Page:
The Republican leadership of the 46-member state Senate will put smaller government and more austere budgeting at the top of its 2010 agenda, though it is clear lawmakers also have not forgotten the year that was 2009.
Senators prefiled more than 100 bills Wednesday for the legislative session that begins in January, including one that seeks to clarify the lieutenant governor's authority to act in a state emergency in the governor's absence.
Another measure, also filed by Senate President Pro Tempore Glenn McConnell, R-Charleston, would require the State Law Enforcement Division to protect and provide security to both the governor and lieutenant governor, whether they want it or not.
Both issues came under the spotlight last summer when Republican Gov. Mark Sanford left the state for five days with his whereabouts unknown.
Never miss a local story.
Security for the lieutenant governor has been debated in the Senate for years.
Senate Majority Leader Harvey Peeler, R-Cherokee, said one of his top priorities in January will be to correct a 2004 mistake that restricts public access to emergency medical services records.
"I want to make very clear that we never intended to keep EMS out of the view of public scrutiny," Peeler said. "We are going to fix this problem at the earliest possible opportunity."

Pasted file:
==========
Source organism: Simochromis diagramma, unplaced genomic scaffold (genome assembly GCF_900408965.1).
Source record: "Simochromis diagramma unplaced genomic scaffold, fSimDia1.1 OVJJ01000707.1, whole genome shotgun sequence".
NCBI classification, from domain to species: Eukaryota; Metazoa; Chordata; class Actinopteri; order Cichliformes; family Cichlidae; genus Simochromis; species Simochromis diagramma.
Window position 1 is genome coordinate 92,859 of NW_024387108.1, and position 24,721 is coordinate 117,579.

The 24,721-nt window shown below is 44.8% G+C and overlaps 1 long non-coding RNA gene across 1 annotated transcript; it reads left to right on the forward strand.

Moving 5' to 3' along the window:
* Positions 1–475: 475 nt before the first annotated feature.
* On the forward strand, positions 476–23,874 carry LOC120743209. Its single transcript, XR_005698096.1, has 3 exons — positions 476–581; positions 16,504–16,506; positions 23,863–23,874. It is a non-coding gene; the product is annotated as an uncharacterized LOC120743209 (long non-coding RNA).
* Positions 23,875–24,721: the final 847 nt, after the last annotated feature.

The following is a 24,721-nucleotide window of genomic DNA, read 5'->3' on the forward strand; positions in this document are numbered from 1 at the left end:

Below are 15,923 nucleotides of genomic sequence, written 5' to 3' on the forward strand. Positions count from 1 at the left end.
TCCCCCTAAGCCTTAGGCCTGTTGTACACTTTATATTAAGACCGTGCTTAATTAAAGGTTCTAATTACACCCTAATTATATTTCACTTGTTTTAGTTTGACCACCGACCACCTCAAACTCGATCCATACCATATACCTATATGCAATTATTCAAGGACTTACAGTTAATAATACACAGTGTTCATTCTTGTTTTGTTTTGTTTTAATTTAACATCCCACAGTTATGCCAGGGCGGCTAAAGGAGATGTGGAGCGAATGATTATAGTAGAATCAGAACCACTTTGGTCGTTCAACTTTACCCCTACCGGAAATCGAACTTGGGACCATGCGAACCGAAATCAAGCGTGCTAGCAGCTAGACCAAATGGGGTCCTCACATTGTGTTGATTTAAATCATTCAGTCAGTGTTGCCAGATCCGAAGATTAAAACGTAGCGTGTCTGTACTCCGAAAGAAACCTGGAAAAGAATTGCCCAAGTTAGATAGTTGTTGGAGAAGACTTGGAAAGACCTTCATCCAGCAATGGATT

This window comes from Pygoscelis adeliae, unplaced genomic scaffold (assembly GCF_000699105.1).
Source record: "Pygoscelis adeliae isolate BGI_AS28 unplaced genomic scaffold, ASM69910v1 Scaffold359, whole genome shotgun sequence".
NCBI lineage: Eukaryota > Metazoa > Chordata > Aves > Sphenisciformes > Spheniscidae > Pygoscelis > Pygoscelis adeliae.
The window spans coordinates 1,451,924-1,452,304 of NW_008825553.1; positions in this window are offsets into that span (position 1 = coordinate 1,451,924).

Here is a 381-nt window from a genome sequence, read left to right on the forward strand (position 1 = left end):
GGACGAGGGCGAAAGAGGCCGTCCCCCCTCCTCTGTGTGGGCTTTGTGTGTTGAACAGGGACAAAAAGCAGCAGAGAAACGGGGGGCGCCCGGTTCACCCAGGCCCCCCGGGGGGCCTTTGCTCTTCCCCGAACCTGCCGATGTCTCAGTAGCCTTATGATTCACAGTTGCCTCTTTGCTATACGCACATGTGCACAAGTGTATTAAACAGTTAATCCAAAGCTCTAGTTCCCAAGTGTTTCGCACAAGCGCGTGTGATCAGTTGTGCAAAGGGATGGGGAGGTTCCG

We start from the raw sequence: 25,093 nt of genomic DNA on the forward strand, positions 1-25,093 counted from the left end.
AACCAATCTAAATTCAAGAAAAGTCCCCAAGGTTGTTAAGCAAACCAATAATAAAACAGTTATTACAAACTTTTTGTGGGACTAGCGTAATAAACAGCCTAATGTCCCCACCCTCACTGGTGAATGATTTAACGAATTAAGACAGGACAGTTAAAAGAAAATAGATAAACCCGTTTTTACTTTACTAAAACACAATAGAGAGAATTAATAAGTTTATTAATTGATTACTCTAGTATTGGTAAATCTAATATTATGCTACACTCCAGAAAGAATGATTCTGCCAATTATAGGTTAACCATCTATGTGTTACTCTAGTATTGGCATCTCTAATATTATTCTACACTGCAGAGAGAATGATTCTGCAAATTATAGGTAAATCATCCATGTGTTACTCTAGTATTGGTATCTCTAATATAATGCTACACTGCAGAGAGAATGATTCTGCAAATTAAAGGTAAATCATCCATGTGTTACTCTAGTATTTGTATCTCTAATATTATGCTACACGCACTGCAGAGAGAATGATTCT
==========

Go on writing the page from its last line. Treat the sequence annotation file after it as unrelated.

Peeler also teamed up with McConnell and Senate Finance Committee chairman Hugh Leatherman, R-Florence, to introduce a bill designed to streamline state government and reduce waste.
"We've had declining revenues over the past several years, and projected for years to come," McConnell said. "If no corrective action is taken, we will have severe funding gaps in state government."
The legislation creates a commission that must make a report by January 2011 on ways to streamline the government.
McConnell said zero-based budgeting, in which lawmakers look at spending from scratch each year in the appropriations process, would help screen waste and rein in spending.
Other measures filed include a plan to make Veterans Day a holiday for all South Carolina schools and bills to change primary voting in the state.
Sen. Darrell Jackson, D-Richland, filed a bill that would require an $8 state criminal background check on all employees who directly interact with children in public schools.
Sen. Larry Grooms, R-Berkeley, a candidate for governor in 2010, filed several bills aimed at reversing federal actions, including a resolution asking the state's congressional delegation to only vote for balanced federal budgets.
That same bill, S.946, also seeks a repeal of the federal stimulus bill, and the bailout legislation Congress used to rescue U.S. automakers General Motors and Chrysler.
Sens. Lee Bright, R-Spartanburg, and Mike Rose, R-Berkeley, both filed bills to stop South Carolina's participation in pending federal health care changes, and Sen. David Thomas, R-Greenville, filed a bill to require drug screens for those who receive unemployment checks.
Rose also filed a bill that would make it unlawful for employers to use an individual's credit history as grounds to deny employment or to dismiss an employee.